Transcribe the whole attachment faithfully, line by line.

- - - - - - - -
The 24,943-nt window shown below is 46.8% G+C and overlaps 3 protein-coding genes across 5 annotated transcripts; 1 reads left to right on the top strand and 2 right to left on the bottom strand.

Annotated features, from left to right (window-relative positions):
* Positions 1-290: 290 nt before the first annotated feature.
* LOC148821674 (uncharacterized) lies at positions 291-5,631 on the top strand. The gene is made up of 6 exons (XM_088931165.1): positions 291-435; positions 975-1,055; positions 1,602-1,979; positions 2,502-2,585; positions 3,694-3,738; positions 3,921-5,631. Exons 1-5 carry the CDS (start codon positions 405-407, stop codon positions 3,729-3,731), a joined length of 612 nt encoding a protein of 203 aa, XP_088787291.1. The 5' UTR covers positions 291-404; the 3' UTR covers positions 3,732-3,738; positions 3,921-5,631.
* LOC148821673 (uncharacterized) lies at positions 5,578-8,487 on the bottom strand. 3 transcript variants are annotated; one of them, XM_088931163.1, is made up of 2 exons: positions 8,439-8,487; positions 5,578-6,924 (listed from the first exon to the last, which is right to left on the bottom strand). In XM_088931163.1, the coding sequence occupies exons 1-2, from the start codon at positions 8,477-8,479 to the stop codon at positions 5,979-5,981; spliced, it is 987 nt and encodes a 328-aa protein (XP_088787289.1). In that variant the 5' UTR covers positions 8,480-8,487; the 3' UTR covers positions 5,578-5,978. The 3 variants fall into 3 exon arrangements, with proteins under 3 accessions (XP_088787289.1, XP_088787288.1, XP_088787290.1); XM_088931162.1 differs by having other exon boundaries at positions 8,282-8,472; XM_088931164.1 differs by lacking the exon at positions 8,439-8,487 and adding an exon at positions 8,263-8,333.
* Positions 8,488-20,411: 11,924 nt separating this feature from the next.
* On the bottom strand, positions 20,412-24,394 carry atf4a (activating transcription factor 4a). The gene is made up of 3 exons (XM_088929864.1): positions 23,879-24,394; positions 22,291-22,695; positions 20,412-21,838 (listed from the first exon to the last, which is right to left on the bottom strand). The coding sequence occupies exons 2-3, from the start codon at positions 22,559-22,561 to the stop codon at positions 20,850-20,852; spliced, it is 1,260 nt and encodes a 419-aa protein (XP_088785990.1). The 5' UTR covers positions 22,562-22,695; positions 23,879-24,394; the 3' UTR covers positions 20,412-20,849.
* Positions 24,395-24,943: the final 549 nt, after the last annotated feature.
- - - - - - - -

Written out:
The 24,943-nt window shown below is 46.8% G+C and overlaps 3 protein-coding genes across 5 annotated transcripts; 1 reads left to right on the top strand and 2 right to left on the bottom strand.

Annotated features, from left to right (window-relative positions):
* Positions 1-290: 290 nt before the first annotated feature.
* LOC148821674 (uncharacterized) lies at positions 291-5,631 on the top strand. The gene is made up of 6 exons (XM_088931165.1): positions 291-435; positions 975-1,055; positions 1,602-1,979; positions 2,502-2,585; positions 3,694-3,738; positions 3,921-5,631. Exons 1-5 carry the CDS (start codon positions 405-407, stop codon positions 3,729-3,731), a joined length of 612 nt encoding a protein of 203 aa, XP_088787291.1. The 5' UTR covers positions 291-404; the 3' UTR covers positions 3,732-3,738; positions 3,921-5,631.
* LOC148821673 (uncharacterized) lies at positions 5,578-8,487 on the bottom strand. 3 transcript variants are annotated; one of them, XM_088931163.1, is made up of 2 exons: positions 8,439-8,487; positions 5,578-6,924 (listed from the first exon to the last, which is right to left on the bottom strand). In XM_088931163.1, the coding sequence occupies exons 1-2, from the start codon at positions 8,477-8,479 to the stop codon at positions 5,979-5,981; spliced, it is 987 nt and encodes a 328-aa protein (XP_088787289.1). In that variant the 5' UTR covers positions 8,480-8,487; the 3' UTR covers positions 5,578-5,978. The 3 variants fall into 3 exon arrangements, with proteins under 3 accessions (XP_088787289.1, XP_088787288.1, XP_088787290.1); XM_088931162.1 differs by having other exon boundaries at positions 8,282-8,472; XM_088931164.1 differs by lacking the exon at positions 8,439-8,487 and adding an exon at positions 8,263-8,333.
* Positions 8,488-20,411: 11,924 nt separating this feature from the next.
* On the bottom strand, positions 20,412-24,394 carry atf4a (activating transcription factor 4a). The gene is made up of 3 exons (XM_088929864.1): positions 23,879-24,394; positions 22,291-22,695; positions 20,412-21,838 (listed from the first exon to the last, which is right to left on the bottom strand). The coding sequence occupies exons 2-3, from the start codon at positions 22,559-22,561 to the stop codon at positions 20,850-20,852; spliced, it is 1,260 nt and encodes a 419-aa protein (XP_088785990.1). The 5' UTR covers positions 22,562-22,695; positions 23,879-24,394; the 3' UTR covers positions 20,412-20,849.
* Positions 24,395-24,943: the final 549 nt, after the last annotated feature.